Legal System in Hong Kong

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Information based on the Departmental publication "Legal System in Hong Kong" printed in 2008

Preface

The first edition of this booklet was published in 1991. Its stated aim was to help the public understand how our legal system works. It stressed the importance of the rule of law to Hong Kong's past success and future promise and emphasised the role that an informed public could play in ensuring the continued vitality of the legal system.

2007 marked the tenth anniversary of the establishment of the Hong Kong Special Administrative Region and the constitutional framework of Hong Kong's legal system has changed significantly since that first edition. But under the Basic Law of the Region, the laws previously in force have been maintained and adherence to the rule of law, buttressed by an independent judiciary, has remained a constant. With the establishment of the Court of Final Appeal in 1997 the power of final adjudication is now exercised in Hong Kong and the Basic Law provides constitutional protection for the rights and freedoms of Hong Kong's residents.

I hope this latest edition of this guide, like its predecessors, will help explain our legal system and promote an understanding of its importance to us all.

 

Wong Yan Lung, SC
Secretary for Justice

The rule of Law

Information based on the Departmental publication "Legal System in Hong Kong" printed in 2008

The "rule of law" refers to some of the fundamental principles of law that govern the way in which power is exercised in Hong Kong. The rule of law has several different meanings and corollaries. Its principal meaning is that the power of the government and all of its servants shall be derived from law as expressed in legislation and the judicial decisions made by independent courts. At the heart of Hong Kong's system of government lies the principle that no one, including the Chief Executive, can do an act which would otherwise constitute a legal wrong or affect a person's liberty unless he can point to a legal justification for that action. If he cannot do so, the affected person can resort to a court which may rule that the act is invalid and of no legal effect. Compensation may be ordered in the affected person's favour. This aspect of the rule of law is referred to as the principle of legality.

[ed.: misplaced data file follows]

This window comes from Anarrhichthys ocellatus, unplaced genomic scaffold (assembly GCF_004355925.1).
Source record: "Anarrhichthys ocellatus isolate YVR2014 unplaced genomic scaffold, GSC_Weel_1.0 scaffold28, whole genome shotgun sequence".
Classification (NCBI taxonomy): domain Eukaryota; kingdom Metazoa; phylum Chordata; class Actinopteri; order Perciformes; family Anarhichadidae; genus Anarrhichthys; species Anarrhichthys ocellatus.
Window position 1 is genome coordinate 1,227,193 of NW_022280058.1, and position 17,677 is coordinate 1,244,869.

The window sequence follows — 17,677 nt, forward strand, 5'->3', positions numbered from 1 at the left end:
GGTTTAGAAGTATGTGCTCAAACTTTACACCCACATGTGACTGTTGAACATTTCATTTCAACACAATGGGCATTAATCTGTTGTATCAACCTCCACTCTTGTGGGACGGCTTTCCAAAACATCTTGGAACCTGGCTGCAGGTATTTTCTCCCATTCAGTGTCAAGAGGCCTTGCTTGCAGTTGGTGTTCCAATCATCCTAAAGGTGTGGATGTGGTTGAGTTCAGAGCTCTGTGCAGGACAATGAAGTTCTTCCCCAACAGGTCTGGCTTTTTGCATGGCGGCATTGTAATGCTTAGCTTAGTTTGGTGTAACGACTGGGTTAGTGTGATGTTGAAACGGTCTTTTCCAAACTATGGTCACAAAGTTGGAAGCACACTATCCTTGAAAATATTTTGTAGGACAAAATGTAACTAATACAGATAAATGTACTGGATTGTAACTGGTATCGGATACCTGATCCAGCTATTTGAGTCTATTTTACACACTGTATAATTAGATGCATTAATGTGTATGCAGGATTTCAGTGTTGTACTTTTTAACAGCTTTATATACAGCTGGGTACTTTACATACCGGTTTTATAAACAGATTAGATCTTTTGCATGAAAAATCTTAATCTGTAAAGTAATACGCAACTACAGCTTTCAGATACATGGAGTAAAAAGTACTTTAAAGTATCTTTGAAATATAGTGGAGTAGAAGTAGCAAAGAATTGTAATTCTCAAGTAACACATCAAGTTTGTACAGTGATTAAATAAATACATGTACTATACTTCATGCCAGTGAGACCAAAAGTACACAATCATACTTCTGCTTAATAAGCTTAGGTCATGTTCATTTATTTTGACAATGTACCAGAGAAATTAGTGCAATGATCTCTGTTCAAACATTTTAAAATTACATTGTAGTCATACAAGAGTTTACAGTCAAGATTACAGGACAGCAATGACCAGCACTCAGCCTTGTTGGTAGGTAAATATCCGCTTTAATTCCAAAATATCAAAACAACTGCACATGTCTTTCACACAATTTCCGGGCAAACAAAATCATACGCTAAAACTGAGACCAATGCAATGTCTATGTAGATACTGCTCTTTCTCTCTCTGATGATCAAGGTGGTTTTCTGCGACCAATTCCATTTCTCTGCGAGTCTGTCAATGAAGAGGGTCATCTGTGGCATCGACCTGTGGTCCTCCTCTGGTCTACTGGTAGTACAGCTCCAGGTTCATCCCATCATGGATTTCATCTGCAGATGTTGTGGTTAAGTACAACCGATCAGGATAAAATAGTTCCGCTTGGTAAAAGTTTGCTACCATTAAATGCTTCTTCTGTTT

One corollary of the principle of legality can be summarised as equality before the law. It is fundamental that all persons, regardless of race, rank, politics or religion, are subject to the laws of the land. Further, the rule of law requires that the courts are independent of the executive. This independence is crucial if impartial rulings are to be given when the legality of acts of government falls to be decided.

Legality and equality before the law are two fundamental facets of the rule of law. But the principle demands something more, otherwise it would be satisfied by giving the government unrestricted discretionary powers. A further meaning of the rule of law, therefore, is to be found in a system of rules which restrict discretionary power. To this end the courts have developed a set of guidelines aimed at ensuring that statutory powers are not used in ways which the legislature did not intend. These guidelines relate to both the substance and the procedures relating to the exercise of executive power. An example of the former is where a court concludes that a decision which purports to be authorised by a statutory power is plainly unreasonable and cannot have been envisaged by the legislature. An example of the latter is where a decision has been made without according the party affected the opportunity of being heard in circumstances where the legislature must have envisaged that such an opportunity would have been given. In both cases a court would hold that the decisions were legally invalid.

TheBasic Law ensures that the legal system in the HKSAR will continue to give effect to the rule of law, by providing that the...
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